Parking: Kentmere Church
Start Point: Kentmere Church
Region: Far Eastern Fells
Route length: 13.3 miles (21.4km)
Time taken: 5:40
Average speed: 2.3mph
Wainwrights on this walk:
Sallows (516m), Yoke (706m), Ill Bell (757m), Froswick (720m), Thornthwaite Crag (784m), High Street (828m), Mardale Ill Bell (760m), Harter Fell (778m), Kentmere Pike (730m), Shipman Knotts (587m)
Additional summits: None
Other points of interest: High Street (Roman Road), Thornthwaite Beacon, Nan Bield Pass
Route: Kentmere Church, Crabtree Brow, Garburn Pass, Sallows, Buck Crag, Yoke, Ill Bell, Froswick, Thornthwaite Crag, High Street, Racecourse Hill, Mardale Ill Bell, Nan Bield Pass, Harter Fell, The Knowe, Brown Howe, Kentmere Pike, Shipman Knotts, Withered Howe, Hallow Bank, Low Lane, Kentmere
The Kentmere Round, a hillwalkers dream come true and a route that is very profitable for the Wainwright list. Nine peaks adorn the skyline in the traditional clockwise circuit with the addition of Sallows as number 10 via a brief detour. A real rollercoaster of a walk with plenty of ascent and descent, made all the more challenging thanks to some blisteringly hot summer weather.
Taking advantage of some generous working arrangements, I met up with Dad on a Thursday and we travelled up to the Lakes from Wakefield early in the morning to beat any rush hour traffic. Arriving at Kentmere at 9.30am, the very small parking area next to Kentmere church already had a few cars in. Luckily for us, a shady space remained on the end so I backed the car in, we kitted up and set off. The forecast for the day was for it to be very hot in the valleys so we quickly made our way up the Garburn Pass in order to reach the ridge and it's welcome breeze.
|Garburn Pass rises up towards Sallows|
|Sallows summit (516m) topped by the smallest of cairns|
|Yoke as seen from Sallows|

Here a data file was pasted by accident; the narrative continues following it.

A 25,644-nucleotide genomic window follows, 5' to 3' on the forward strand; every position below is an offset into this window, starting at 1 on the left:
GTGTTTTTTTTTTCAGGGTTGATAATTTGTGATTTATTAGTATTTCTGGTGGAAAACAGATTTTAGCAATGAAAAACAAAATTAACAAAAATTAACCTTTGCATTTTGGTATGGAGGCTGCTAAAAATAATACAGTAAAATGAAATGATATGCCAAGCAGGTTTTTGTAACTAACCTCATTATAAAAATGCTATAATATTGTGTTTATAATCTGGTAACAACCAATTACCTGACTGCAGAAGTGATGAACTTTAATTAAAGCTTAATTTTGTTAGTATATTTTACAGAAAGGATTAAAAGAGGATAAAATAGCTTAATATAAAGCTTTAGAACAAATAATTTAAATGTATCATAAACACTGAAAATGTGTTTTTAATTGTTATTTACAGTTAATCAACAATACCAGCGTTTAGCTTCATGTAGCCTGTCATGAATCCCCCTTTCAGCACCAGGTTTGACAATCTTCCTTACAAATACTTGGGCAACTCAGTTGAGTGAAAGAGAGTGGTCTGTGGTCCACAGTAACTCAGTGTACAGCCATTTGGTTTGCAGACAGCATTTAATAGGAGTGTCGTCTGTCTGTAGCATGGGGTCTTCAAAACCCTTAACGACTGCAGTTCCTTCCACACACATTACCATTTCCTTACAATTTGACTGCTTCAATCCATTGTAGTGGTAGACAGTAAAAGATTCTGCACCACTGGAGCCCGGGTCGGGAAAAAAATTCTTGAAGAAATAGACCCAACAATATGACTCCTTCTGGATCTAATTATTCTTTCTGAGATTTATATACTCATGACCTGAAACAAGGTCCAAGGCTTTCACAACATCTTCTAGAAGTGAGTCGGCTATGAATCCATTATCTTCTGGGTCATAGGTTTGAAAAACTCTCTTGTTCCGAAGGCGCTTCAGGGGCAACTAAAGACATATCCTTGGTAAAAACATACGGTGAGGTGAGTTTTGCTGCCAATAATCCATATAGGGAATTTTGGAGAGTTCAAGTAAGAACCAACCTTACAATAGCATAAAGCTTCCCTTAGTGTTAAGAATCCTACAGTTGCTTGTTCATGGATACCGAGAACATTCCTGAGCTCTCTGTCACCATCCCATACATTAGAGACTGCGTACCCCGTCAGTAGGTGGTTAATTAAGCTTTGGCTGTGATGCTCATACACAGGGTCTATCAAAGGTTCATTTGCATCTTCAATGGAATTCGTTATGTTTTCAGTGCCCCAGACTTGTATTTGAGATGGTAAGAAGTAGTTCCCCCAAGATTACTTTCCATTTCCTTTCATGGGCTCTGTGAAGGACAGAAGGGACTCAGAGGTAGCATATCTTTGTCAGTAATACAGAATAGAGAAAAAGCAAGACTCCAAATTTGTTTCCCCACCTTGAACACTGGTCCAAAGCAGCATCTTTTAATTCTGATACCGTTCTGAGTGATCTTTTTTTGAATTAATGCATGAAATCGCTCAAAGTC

|The bright path made for a hot climb up Yoke|
|The summit of Yoke (706m), the second Wainwright of the day|
|Me at the summit! Ill Bell in the background presents the next objective|
From Yoke, the fun really begins (if it can be called fun). A series of descents and climbs over Ill Bell, Froswick and Thornthwaite Crag. In turn, each requires a 60m or so climb to the summit before descending back down and starting it all over again; naturally the next being higher than the previous one. Setting our sights on the three cairns on Ill Bell, we set off. This would be a real test for the legs.
|Kentmere valley with Ill Bell to the left|
|The path as it climbs Ill Bell|
|Two of the summit cairns on Ill Bell (757m)|
|A view across to Froswick, Thornthwaite Crag and High Street|
|Froswick, Thornthwaite Crag and High Street from Ill Bell|
Ill Bell, the third Wainwright on the walk, looks like a perfectly symmetrical bell shape when viewed from most angles and it's thought it's name may be derived from 'Hill Bell' thanks to this. Ill Bell has a fine view north towards Froswick and Thornthwaite Crag but it does reveal the amount of climbing still required to get there. With midday approaching, we continued on after a quick snack and a sit in the shade of the larger cairns.
|The descent and ascent required to get from Ill Bell to Froswick|
|The summit of Froswick|
Another descent and climb is required to walk between Froswick and Thornthwaite Crag, an outlier of High Street. Sighting the impressive cairn on Thornthwaite Crag, we climbed up with the objective of having lunch when we reached it. Motivation enough to get up there sharpish. Climbing Thornthwaite Crag we spotted something rather out of place; a vehicle sat at the very top. Which is cheating.
|Climbing the path up onto Thornthwaite Crag|
|The easy way to the summit|
Approaching the summit of Thornthwaite Crag, we got our first real sight of one of the features I was looking forward to seeing, Thornthwaite Beacon. A 14ft columnar cairn that makes you wonder how they built it in the first place. A perfect spot to stop for lunch and air some hot feet.
|The massive cairn on the summit of Thornthwaite Crag; Thornthwaite Beacon|
|The undulating path the crosses Yoke, Ill Bell and Froswick on its way to Thornthwaite Crag|